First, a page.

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4.3.1 Time Integration

For the time integration step it is assumed that the defined grid points of the H-RLE data structure include at least all active grid points as well as all neighbors which are needed for the applied time integration scheme. Furthermore, at each active grid point the surface velocity field must be known. To update the LS values of all active grid points in time, first the time increment
needs to be determined according to (3.33). This requires an iteration over the data structure using a finite difference stencil of iterators. At each active grid point the approximations to the Hamiltonian are calculated and stored in a separate array, because they are needed again, after the determination of the time increment, for updating the LS values.

After updating the LS values of all active grid points, the LS values of all other defined grid points are no longer needed. Hence, it is favorable to reduce the set of defined grid points. This can be performed during the same initial iteration. Every active grid point is inserted together with its LS value into a new H-RLE data structure. The signs of all non-active grid points are maintained and stored within the new H-RLE data structure as members of undefined runs. After the iteration, the memory used for storing the old H-RLE data structure can be freed.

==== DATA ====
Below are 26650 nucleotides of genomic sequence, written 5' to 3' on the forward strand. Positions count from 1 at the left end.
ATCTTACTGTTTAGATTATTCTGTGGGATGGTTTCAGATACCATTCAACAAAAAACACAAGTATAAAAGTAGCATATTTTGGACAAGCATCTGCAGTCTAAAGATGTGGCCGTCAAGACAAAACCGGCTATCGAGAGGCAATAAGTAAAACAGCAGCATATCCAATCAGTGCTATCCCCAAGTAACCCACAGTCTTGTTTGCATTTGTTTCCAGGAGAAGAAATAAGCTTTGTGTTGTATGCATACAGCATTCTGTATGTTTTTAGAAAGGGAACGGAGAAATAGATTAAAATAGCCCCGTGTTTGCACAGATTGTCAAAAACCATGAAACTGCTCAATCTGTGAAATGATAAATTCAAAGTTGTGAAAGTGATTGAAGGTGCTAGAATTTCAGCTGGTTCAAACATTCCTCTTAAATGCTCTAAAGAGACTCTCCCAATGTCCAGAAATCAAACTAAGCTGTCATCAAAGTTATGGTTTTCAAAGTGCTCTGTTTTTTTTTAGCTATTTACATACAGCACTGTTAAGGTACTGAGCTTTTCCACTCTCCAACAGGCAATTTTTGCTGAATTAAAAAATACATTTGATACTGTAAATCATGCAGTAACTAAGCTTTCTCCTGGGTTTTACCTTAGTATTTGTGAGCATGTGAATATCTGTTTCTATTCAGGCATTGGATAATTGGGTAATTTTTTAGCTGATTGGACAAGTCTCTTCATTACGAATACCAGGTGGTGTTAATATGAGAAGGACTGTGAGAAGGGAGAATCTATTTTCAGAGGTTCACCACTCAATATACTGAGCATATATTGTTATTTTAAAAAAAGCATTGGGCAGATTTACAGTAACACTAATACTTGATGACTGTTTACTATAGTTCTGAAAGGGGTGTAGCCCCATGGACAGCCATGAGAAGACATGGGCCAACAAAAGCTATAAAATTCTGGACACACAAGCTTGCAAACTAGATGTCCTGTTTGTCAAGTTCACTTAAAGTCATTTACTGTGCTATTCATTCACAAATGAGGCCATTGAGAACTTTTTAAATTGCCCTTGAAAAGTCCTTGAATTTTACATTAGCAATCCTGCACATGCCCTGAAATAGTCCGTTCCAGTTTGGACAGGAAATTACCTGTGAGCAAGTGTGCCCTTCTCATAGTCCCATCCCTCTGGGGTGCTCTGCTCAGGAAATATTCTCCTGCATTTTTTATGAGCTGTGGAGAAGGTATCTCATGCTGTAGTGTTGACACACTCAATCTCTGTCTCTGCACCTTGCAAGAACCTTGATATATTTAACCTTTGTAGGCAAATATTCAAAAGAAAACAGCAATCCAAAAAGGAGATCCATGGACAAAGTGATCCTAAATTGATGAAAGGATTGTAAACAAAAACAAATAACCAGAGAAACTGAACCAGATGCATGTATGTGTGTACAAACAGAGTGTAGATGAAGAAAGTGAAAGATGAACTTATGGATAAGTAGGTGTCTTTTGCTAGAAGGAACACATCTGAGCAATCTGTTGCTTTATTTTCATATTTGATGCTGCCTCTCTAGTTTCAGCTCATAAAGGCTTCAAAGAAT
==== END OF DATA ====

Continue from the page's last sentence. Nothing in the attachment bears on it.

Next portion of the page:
Once the time increment is known and the approximations to the Hamiltonian are calculated for all active grid points, it is possible to update the LS values of all active grid points using (3.5). This operation could be realized by processing the data structure using a basic iterator. However, since the new H-RLE data structure only contains active grid points, the array holding the LS values has the same size as the array for the approximations to the Hamiltonian. Therefore, the update of the LS values can simply be implemented by a multiplication of the Hamiltonian array with the time increment
followed by a subtraction from the LS values array of the H-RLE data structure.

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Otmar Ertl: Numerical Methods for Topography Simulation